A systematic investigation of affect attunement and its link to a global measure of maternal sensitivity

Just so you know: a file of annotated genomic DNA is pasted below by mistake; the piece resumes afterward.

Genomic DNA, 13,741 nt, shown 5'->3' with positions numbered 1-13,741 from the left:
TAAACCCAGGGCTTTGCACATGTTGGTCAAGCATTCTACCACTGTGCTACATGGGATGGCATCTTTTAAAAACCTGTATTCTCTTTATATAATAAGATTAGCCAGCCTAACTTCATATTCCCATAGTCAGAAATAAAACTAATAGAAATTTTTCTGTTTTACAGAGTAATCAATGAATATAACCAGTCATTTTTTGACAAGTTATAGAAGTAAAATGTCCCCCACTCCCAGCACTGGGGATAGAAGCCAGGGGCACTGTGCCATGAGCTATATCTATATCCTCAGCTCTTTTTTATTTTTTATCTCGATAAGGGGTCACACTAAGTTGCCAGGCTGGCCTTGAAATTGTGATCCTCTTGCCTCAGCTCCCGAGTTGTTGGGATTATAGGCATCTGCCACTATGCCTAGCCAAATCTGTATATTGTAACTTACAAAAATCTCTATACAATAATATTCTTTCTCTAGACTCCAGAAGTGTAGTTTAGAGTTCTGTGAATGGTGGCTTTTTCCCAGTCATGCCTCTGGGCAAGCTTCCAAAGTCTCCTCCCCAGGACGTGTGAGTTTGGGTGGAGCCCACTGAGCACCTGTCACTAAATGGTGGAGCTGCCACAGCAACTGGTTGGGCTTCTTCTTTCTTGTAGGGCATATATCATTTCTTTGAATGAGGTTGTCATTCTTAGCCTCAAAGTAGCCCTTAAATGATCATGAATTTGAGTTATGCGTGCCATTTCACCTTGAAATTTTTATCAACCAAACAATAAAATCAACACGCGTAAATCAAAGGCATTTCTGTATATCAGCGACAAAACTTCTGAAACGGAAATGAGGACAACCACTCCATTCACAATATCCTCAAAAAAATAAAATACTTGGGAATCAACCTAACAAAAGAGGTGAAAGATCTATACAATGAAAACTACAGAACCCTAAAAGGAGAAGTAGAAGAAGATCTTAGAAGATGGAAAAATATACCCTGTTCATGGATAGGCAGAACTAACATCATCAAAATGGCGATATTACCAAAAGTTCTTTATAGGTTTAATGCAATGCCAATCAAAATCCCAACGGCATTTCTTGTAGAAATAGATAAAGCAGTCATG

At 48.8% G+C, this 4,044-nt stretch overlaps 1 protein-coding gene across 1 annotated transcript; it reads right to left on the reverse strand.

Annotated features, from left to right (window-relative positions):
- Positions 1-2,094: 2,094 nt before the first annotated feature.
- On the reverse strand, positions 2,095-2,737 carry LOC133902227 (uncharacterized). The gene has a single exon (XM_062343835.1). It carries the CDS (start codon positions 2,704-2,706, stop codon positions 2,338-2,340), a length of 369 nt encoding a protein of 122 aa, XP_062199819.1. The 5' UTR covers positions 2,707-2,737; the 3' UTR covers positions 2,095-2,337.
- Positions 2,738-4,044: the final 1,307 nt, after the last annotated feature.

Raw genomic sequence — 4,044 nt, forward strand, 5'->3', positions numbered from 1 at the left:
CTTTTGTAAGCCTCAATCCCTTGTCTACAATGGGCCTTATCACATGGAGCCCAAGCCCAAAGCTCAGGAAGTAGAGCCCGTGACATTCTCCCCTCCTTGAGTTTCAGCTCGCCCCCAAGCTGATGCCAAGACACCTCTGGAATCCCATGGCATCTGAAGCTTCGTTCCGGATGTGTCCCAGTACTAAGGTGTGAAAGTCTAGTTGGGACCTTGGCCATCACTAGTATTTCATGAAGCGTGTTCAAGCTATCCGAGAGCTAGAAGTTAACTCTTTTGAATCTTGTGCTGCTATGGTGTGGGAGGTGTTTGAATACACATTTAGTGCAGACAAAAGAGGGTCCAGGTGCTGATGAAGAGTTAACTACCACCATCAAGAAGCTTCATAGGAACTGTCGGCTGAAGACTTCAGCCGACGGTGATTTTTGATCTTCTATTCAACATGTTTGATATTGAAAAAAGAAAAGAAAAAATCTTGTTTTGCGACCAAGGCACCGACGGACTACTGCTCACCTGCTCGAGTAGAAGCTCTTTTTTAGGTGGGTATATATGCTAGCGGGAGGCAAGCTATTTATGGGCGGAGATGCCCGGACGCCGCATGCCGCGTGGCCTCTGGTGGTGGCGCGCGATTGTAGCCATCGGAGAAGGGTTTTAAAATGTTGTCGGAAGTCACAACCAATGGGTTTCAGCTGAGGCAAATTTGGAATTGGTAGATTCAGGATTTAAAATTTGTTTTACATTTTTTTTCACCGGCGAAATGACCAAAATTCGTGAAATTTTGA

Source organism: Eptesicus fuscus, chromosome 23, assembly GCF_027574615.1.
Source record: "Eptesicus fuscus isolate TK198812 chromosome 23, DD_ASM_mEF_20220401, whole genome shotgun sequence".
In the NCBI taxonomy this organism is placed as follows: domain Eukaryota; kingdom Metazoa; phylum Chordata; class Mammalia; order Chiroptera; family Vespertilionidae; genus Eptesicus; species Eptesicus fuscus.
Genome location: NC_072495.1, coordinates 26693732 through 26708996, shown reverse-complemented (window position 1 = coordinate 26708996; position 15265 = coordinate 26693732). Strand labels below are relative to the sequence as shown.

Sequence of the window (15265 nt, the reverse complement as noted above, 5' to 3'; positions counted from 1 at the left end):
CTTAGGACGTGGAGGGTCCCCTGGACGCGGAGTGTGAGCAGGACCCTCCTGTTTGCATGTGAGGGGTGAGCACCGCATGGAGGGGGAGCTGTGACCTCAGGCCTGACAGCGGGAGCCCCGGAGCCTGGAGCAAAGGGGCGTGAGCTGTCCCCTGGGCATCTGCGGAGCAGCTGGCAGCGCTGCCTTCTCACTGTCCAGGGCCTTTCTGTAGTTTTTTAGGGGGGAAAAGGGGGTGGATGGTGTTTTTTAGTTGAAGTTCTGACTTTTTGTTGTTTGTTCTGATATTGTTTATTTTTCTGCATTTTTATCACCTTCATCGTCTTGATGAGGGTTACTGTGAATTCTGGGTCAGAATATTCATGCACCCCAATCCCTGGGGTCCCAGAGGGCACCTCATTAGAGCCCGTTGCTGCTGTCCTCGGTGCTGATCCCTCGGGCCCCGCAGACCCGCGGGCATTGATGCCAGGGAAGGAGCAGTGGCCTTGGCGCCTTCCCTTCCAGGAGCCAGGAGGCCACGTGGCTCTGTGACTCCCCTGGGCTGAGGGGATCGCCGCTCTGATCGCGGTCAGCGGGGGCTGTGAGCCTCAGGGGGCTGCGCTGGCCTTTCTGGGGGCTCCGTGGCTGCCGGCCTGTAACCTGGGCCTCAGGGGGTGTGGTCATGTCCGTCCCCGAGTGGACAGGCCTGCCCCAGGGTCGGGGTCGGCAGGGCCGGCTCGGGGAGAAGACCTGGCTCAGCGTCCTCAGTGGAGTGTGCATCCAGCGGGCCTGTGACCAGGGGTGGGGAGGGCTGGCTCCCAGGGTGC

Through the process of affect attunement, mothers will engage in behaviors that appear to be matching their infant’s inner state. A mother internalizes her child’s inner feelings and relays these feelings back to him or her through verbal and nonverbal signals, often unconsciously, and in a different modality than that expressed by the child. To date, very few systematic investigations have been reported. The present study sought to systematically examine affect attunement behavior and examine its relationship with a global measure of maternal sensitivity. The Maternal Behavior Q-Sort was utilized to code maternal sensitivity which uses using a set of 90 cards that describe maternal behaviors at home. The sort is compared to the sort of a “prototypical sensitive mother” and yields a composite score for each mother. A subsample of mother-child dyads (N = 59) were observed for this study. The dyads all participated in the standard Strange Situation Procedure (SSP) as part of a larger, longitudinal social development project. All mothers were previously observed to yield a MBQS score and approximately a year later, affect attunements of the same mothers were coded during episodes 2, 5, and 8 in the SSP. Preliminary findings revealed a strong correlation between total frequency of attunement and MBQS score, r = .407, p < .01. When examining each SSP episode separately, MBQS score was also significantly correlated with the frequency of Episode 2 (r = .337, p < .01), Episode 5, (r = .282, p < .05), and Episode 8 (r = .300, P < .05). To the best of our knowledge, this is the first study to empirically report the association between maternal affect attunement and sensitivity.